Documents released as part of Qwest CEO Joe Nacchio's insider trading trail also seem to indicate that the NSA was discussing the secretive, possibly illegal, surveillance of Americans several months before the 9/11 attacks President Bush used to justify the program.

The heavily redacted legal filings reveal the "classified defense" Nacchio was unable to present during his trial, and they outline a Feb. 27, 2001, meeting between the Qwest CEO and NSA officials to discuss a $100 million infrastructure project, and another topic. Discussion of the second topic was blacked-out in released court documents, but observers believe the NSA could've been discussing its program to compile a database of tens of millions of Americans' phone records.

According to one of the documents, Nacchio traveled to NSA headquarters in Ft. Meade, Md., to discuss the agency's "Groundbreaker" project, which the NSA said was aimed at modernizing its technology infrastructure.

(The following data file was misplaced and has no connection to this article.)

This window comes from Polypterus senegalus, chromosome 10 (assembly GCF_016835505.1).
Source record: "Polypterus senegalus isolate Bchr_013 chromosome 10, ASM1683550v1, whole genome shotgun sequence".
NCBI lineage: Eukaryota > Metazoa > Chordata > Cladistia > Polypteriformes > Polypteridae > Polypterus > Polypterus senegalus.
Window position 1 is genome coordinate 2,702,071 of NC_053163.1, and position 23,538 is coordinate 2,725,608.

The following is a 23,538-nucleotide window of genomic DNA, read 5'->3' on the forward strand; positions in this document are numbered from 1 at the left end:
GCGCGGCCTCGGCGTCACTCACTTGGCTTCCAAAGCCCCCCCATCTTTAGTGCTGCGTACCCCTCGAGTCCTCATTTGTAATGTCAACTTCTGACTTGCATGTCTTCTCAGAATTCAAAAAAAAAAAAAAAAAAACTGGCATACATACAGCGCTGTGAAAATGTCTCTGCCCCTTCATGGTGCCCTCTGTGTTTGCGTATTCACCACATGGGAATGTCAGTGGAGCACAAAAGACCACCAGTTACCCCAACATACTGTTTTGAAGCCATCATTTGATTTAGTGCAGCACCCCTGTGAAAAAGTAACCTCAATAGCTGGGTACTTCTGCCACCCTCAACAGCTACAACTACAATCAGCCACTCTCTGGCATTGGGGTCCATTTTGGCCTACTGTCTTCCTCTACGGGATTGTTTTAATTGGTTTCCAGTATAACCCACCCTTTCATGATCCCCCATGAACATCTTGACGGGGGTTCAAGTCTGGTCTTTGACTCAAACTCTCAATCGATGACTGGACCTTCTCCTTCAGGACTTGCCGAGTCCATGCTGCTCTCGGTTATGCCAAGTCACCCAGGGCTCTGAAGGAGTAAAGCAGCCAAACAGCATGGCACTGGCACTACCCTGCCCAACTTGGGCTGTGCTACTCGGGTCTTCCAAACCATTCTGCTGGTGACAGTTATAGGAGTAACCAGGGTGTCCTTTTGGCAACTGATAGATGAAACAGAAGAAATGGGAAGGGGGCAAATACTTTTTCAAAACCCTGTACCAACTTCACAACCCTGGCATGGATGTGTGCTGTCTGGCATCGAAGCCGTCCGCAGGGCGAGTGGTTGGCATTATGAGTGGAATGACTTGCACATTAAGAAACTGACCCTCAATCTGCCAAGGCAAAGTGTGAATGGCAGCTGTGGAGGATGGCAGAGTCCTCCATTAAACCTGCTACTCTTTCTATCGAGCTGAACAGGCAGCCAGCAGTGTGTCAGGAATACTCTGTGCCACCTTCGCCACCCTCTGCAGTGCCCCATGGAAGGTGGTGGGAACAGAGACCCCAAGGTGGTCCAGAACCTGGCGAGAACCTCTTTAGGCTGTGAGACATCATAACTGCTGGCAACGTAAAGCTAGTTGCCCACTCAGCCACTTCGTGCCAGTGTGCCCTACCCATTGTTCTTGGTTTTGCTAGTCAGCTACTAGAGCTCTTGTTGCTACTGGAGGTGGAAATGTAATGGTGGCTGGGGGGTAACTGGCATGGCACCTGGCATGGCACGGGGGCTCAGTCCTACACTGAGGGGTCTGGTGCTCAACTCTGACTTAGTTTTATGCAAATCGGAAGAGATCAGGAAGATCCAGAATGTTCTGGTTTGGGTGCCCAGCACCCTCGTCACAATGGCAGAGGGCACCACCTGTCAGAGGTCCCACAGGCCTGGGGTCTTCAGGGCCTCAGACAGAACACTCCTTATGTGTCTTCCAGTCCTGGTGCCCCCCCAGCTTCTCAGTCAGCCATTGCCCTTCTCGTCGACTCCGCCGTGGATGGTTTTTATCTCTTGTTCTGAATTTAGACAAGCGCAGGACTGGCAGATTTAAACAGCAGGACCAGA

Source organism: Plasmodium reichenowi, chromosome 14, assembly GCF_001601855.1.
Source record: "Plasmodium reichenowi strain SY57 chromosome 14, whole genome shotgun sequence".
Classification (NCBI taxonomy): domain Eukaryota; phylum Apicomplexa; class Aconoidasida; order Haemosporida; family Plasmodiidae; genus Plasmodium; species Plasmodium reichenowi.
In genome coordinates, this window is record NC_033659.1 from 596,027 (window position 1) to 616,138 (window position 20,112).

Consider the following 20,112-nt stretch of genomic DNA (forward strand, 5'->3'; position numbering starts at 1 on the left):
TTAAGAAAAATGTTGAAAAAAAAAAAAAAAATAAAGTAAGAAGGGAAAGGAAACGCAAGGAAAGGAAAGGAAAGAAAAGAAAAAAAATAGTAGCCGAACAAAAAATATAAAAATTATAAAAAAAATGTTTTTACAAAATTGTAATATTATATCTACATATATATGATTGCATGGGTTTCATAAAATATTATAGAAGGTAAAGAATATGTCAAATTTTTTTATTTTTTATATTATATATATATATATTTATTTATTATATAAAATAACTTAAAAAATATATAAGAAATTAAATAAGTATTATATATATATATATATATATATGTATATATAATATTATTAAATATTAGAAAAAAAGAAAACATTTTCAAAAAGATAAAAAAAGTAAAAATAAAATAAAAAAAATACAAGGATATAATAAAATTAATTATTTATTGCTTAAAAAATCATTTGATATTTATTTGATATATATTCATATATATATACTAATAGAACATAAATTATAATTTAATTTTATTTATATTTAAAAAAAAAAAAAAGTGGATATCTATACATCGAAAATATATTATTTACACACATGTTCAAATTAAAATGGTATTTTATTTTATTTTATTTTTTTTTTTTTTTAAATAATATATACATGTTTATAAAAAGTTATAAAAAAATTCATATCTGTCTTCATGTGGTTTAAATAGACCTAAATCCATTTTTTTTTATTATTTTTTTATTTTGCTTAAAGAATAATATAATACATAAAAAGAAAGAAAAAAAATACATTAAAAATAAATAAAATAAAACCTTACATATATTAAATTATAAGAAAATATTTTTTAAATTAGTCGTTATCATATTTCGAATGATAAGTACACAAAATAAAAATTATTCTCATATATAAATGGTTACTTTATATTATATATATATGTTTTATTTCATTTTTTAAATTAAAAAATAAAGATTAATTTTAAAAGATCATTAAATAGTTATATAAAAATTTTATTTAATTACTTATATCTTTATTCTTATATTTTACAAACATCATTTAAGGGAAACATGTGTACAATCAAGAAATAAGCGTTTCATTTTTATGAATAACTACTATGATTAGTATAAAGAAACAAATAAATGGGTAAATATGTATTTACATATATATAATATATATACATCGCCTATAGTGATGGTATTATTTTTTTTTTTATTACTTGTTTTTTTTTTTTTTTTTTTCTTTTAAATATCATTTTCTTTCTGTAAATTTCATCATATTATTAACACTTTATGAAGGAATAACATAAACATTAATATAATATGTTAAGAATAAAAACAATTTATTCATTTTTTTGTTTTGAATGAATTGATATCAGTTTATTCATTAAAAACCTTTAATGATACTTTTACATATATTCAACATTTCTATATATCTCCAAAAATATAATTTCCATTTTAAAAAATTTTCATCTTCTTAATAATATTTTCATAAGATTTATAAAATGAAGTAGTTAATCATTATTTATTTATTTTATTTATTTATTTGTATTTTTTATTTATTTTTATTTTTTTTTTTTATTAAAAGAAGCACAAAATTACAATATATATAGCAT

Another lawsuit against AT&T alleging its cooperation in the domestic call monitoring has linked the Groundbreaker program to a secret surveillance equipment a former AT&T employee said the NSA installed in the company's headquarters.

In the Qwest documents, Nacchio's lawyer says the company "was denied significant work," including the "Groundbreaker" contract after the CEO objected to another topic discussed in that February, 2001, meeting.

Nacchio and an associate "went into that meeting expecting to talk about the 'Groundbreaker' project and came out of the meeting with optimism about the prospect for 2001 revenues from NSA," attorney Herbert J. Stern, in Nacchio's latest appeal to include the evidence.

"[T]he Court has prohibited Mr. Nacchio from eliciting testimony regarding what also occurred at that meeting, [redacted]," Stern writes. "The Court has also refused to allow Mr. Nacchio to demonstrate that the agency retaliated for this refusal by denying the Groundbreaker and perhaps other work to Qwest."